As Hafen interpreted recent jurisprudence, the Court had not effected a revolutionary change in the laws of reproduction and the family in the 1970s. (382) Despite easing some of the legal burdens imposed on nonmarital children and their parents, legalizing contraception and abortion, and removing many overtly sex-based classifications from the law, the Justices-even at their most liberal and expansive-had never dethroned the marital family or formal family relationships. (383) Despite much wishful and creative thinking by liberal constitutional lawyers and scholars (and a few lower court judges), "marriage and kinship are still the touchstones of constitutional adjudication in family-related cases," Hafen concluded. (384) "The Court has limited some traditional policies, but has done so only in an effort to remedy exceptional inequities." (385) And critically, "[e]ven the exceptional cases have been treated in such a way that constitutional protection has not been extended to relationships between unmarried adults." (386)

      Stevens's majority opinion in Lehr seemed to ratify Hafen's account, even after Stevens removed the long quotations from Hafen's article. Stevens wrote to Brennan:

      I know the [Hafen] article as a whole exhibits a bias in favor of the formal family, but I do not believe that bias is any stronger than the stance the Court has taken in several opinions. I really think all of us would agree with each of the statements that Hafen makes in what I have quoted. (387) Stevens added, "I would rather have your vote than Mr. Hafen's quotation but wonder how strongly you feel about it." (388) Brennan eventually withdrew his objection to the longer Hafen quotation, but Stevens left it out after Powell registered his discomfort as well. (389) Still, the final opinion privileged the "formal family" and "recognized family unit." (390)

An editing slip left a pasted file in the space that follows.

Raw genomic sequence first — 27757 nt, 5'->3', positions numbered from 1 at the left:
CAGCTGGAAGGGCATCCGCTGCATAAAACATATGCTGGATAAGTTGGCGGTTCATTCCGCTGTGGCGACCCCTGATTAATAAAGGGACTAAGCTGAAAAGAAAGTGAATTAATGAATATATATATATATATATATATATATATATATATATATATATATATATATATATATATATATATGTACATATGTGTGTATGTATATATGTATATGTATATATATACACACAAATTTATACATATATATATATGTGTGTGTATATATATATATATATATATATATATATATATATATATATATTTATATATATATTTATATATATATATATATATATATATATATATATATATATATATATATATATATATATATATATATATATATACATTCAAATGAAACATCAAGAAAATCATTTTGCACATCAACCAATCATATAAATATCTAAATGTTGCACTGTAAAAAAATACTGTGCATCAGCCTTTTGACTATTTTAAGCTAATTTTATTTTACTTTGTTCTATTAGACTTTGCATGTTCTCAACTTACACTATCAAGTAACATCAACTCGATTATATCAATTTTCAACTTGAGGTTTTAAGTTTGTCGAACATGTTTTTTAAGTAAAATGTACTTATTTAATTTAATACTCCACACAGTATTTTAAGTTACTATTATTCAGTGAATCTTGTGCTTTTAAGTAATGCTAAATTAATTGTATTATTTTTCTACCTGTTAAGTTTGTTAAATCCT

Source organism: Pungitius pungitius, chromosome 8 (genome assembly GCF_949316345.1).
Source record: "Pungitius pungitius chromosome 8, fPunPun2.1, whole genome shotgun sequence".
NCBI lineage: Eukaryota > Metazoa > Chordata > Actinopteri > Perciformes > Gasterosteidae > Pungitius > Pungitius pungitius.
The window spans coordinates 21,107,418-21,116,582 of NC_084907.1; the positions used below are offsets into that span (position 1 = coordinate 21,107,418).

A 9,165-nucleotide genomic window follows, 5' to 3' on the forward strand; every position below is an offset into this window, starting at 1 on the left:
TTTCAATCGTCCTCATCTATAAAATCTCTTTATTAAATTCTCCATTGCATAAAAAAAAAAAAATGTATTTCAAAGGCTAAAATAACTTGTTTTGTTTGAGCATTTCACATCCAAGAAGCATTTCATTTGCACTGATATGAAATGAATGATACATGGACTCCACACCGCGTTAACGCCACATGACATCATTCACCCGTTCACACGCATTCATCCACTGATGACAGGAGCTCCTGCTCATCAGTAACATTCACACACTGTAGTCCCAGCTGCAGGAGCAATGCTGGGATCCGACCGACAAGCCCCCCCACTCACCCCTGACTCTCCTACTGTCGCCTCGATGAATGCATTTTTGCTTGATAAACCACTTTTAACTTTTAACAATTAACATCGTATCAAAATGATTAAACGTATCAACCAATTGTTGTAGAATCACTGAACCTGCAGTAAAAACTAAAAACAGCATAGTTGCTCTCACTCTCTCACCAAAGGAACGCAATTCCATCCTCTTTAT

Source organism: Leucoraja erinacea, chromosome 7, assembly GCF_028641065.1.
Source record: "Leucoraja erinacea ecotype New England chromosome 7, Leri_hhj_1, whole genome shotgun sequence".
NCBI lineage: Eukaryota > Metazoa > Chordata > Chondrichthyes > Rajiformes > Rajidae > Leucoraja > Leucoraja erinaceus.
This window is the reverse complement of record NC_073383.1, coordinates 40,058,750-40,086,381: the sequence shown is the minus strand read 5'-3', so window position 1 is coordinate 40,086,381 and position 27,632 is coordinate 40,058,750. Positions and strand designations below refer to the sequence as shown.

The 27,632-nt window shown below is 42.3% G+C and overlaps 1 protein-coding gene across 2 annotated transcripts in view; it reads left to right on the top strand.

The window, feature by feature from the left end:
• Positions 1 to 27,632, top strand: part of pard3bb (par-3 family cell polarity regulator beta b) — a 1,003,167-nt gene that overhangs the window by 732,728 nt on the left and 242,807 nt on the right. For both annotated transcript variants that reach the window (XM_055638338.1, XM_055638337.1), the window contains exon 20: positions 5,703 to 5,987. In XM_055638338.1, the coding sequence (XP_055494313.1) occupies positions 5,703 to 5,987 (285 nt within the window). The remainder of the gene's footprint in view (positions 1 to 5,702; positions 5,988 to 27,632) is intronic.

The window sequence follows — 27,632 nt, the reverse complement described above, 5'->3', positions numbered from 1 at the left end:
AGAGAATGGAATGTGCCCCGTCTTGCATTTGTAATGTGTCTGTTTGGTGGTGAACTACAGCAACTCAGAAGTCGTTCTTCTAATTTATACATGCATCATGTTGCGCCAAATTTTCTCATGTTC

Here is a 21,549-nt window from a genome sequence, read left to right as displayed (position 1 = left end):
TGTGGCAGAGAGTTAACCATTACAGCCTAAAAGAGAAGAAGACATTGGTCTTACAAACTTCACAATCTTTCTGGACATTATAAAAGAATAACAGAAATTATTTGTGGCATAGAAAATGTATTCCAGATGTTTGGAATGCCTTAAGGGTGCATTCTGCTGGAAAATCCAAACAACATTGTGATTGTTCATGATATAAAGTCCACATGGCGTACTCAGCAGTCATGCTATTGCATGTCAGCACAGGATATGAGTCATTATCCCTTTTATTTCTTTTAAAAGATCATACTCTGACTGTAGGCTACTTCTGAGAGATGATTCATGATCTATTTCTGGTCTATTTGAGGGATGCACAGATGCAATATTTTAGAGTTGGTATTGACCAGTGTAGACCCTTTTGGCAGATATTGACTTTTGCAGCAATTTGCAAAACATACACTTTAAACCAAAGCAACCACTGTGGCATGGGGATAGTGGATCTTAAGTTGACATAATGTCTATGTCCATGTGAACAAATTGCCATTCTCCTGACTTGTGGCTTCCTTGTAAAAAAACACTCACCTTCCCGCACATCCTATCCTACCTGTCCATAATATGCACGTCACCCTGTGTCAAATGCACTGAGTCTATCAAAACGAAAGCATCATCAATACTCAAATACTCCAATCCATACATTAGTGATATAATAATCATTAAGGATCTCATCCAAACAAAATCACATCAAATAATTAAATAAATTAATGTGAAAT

Removing the extended homage to Hafen was not the only revision Stevens made to assuage his colleagues' concerns. Justice O'Connor expressed qualms about the treatment of the sex-based equal protection issue. Stevens had written in an early draft:

      Before birth, the mother carries the child; it is she who has the constitutional right to decide whether to bear it or not. And from the moment the child is born, the mother always has a relationship of legal responsibility toward the child. Because the natural father of an illegitimate child can often be legally and practically anonymous if he chooses, responsibility does not devolve upon him in the same automatic fashion. (391) O'Connor found this discussion "disturbing." (392) She "agree[d] that, as a practical matter, it is easier for the natural father of an illegitimate child to evade legal responsibility because of his anonymity." (393) She continued:

      I recognize that the clause 'responsibility does not devolve upon him in the same automatic fashion' is probably intended to be descriptive only. Nevertheless, the language contains connotations of approval of a scheme that imposes less legal responsibility on the natural father, and I would prefer to avoid any implication of that kind. (394) O'Connor thought "this generic discussion of the difference between natural mothers and natural fathers [was] not necessary" to dispense with Lehr's equal protection challenge. (395) Instead, she urged Stevens to rely on Quilloin and on Lehr's lack of a "substantial relationship" with his daughter. (396) Stevens revised the draft accordingly. (397) O'Connor's intervention appears to have been the first time a Justice expressed concern about the detrimental effect on women of basing superior parental rights on the assumption of weightier maternal responsibilities.